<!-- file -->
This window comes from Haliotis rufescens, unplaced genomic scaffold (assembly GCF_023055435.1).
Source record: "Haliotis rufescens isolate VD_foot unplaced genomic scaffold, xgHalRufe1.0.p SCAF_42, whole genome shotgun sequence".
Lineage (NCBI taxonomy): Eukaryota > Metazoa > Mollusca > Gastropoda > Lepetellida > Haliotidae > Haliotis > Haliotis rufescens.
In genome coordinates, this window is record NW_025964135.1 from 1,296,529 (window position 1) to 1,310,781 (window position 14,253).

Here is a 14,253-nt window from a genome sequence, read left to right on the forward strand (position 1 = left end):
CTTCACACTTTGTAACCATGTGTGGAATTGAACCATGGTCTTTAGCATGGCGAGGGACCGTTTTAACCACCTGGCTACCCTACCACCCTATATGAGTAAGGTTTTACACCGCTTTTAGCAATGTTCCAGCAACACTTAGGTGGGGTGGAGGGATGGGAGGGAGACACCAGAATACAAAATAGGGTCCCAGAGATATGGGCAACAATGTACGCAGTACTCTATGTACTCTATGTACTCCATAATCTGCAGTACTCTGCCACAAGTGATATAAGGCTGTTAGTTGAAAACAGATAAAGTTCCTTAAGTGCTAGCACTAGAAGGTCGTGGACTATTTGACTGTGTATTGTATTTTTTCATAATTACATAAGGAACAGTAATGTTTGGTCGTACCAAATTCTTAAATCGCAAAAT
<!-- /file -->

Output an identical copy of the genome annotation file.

This window comes from Haliotis rufescens, unplaced genomic scaffold (assembly GCF_023055435.1).
Source record: "Haliotis rufescens isolate VD_foot unplaced genomic scaffold, xgHalRufe1.0.p SCAF_42, whole genome shotgun sequence".
Lineage (NCBI taxonomy): Eukaryota > Metazoa > Mollusca > Gastropoda > Lepetellida > Haliotidae > Haliotis > Haliotis rufescens.
In genome coordinates, this window is record NW_025964135.1 from 1,296,529 (window position 1) to 1,310,781 (window position 14,253).

Here is a 14,253-nt window from a genome sequence, read left to right on the forward strand (position 1 = left end):
CTTCACACTTTGTAACCATGTGTGGAATTGAACCATGGTCTTTAGCATGGCGAGGGACCGTTTTAACCACCTGGCTACCCTACCACCCTATATGAGTAAGGTTTTACACCGCTTTTAGCAATGTTCCAGCAACACTTAGGTGGGGTGGAGGGATGGGAGGGAGACACCAGAATACAAAATAGGGTCCCAGAGATATGGGCAACAATGTACGCAGTACTCTATGTACTCTATGTACTCCATAATCTGCAGTACTCTGCCACAAGTGATATAAGGCTGTTAGTTGAAAACAGATAAAGTTCCTTAAGTGCTAGCACTAGAAGGTCGTGGACTATTTGACTGTGTATTGTATTTTTTCATAATTACATAAGGAACAGTAATGTTTGGTCGTACCAAATTCTTAAATCGCAAAAT